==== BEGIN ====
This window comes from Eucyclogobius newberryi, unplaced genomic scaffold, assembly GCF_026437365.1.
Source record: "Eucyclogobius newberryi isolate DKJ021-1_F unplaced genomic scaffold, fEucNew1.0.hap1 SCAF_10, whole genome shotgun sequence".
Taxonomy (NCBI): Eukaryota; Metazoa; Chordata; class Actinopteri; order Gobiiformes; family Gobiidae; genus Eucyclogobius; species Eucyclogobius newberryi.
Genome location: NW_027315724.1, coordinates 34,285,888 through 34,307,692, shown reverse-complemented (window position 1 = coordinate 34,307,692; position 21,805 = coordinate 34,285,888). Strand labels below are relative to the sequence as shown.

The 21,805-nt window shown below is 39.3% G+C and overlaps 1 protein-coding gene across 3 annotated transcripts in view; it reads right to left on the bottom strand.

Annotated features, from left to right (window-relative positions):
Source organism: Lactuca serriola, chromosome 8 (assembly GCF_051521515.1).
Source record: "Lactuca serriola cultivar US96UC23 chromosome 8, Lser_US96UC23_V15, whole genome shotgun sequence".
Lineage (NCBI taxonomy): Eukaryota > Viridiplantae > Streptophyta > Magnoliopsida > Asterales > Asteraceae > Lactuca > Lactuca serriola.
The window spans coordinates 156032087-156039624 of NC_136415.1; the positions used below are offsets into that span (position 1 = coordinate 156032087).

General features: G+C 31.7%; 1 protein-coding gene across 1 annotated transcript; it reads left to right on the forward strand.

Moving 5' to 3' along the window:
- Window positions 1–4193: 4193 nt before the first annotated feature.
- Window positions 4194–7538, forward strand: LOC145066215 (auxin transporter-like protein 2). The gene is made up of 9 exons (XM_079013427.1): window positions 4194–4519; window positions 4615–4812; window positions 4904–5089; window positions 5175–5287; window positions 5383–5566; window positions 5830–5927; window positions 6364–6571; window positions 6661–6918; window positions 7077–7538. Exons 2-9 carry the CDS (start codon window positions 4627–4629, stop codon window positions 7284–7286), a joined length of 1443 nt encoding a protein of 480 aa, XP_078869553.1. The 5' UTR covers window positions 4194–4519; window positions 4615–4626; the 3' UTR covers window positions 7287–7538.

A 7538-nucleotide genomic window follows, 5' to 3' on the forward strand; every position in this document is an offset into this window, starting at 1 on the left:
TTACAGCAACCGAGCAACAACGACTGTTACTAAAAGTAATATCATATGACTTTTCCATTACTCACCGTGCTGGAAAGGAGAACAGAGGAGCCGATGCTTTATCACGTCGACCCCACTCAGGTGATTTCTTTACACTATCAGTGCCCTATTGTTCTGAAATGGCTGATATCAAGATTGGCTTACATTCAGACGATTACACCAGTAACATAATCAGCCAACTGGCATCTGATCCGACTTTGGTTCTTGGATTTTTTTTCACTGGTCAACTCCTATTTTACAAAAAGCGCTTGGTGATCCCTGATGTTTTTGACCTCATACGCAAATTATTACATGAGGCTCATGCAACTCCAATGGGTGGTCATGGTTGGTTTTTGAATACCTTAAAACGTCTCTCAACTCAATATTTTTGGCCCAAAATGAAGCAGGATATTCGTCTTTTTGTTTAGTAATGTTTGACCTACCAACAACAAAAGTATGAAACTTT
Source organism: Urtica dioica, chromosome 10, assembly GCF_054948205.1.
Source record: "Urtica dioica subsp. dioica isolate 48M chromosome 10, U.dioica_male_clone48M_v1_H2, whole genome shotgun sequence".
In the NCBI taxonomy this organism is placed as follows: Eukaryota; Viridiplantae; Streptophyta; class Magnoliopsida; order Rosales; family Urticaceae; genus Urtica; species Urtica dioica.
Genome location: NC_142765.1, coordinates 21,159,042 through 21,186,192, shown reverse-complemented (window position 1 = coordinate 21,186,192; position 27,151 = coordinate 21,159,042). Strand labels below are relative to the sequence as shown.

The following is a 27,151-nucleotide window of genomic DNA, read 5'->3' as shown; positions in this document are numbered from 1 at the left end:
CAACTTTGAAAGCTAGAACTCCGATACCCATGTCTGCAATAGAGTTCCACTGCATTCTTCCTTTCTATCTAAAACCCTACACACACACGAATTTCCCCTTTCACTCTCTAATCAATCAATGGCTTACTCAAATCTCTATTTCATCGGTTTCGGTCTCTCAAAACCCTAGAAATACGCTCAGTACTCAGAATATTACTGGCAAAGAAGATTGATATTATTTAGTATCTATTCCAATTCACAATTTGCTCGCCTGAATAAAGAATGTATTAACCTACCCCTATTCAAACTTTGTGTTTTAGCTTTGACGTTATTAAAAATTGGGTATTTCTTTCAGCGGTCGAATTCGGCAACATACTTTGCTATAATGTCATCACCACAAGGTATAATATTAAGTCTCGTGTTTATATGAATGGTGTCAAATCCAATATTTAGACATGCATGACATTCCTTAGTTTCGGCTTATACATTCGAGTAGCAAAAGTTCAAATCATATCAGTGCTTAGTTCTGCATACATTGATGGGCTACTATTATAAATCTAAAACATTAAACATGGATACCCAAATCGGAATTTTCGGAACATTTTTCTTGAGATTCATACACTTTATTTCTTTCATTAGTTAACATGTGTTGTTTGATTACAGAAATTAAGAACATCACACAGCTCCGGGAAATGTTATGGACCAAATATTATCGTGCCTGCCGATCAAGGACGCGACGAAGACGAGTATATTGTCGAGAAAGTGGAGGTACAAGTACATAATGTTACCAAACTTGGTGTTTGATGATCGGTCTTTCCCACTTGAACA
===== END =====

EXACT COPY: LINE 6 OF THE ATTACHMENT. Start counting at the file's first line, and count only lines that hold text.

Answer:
Annotated features, from left to right (window-relative positions):